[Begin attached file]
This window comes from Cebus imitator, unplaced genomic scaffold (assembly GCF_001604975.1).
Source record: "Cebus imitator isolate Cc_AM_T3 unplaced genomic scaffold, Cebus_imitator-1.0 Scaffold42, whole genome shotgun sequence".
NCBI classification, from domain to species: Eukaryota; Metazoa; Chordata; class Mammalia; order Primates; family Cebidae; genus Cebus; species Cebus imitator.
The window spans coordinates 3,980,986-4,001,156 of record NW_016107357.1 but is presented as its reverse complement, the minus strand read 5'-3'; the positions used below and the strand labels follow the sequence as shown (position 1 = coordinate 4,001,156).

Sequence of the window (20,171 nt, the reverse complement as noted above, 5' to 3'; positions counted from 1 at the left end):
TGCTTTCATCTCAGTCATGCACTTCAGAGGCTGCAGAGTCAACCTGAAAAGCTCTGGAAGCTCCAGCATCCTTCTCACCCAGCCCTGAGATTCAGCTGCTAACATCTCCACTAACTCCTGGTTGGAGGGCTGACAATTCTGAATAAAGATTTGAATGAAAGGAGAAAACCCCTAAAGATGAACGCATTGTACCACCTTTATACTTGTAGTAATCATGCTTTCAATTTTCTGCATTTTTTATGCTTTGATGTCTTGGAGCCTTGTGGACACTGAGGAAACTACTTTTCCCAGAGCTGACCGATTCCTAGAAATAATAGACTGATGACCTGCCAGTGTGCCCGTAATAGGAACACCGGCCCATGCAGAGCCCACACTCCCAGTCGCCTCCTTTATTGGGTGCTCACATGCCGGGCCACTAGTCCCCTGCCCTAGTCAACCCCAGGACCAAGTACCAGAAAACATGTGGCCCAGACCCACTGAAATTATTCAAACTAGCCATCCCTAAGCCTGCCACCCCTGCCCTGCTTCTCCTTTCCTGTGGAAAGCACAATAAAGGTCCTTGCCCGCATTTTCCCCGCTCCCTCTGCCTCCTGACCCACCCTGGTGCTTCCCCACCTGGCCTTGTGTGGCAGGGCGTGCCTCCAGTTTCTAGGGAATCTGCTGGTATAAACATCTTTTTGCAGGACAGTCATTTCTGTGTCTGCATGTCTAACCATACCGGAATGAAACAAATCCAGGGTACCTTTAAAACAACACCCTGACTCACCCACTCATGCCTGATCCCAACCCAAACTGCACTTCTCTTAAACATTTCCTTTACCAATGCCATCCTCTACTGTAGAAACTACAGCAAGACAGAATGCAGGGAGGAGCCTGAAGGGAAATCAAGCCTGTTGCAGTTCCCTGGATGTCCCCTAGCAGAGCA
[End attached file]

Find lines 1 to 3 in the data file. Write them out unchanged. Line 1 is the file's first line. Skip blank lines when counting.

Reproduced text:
This window comes from Cebus imitator, unplaced genomic scaffold (assembly GCF_001604975.1).
Source record: "Cebus imitator isolate Cc_AM_T3 unplaced genomic scaffold, Cebus_imitator-1.0 Scaffold42, whole genome shotgun sequence".
NCBI classification, from domain to species: Eukaryota; Metazoa; Chordata; class Mammalia; order Primates; family Cebidae; genus Cebus; species Cebus imitator.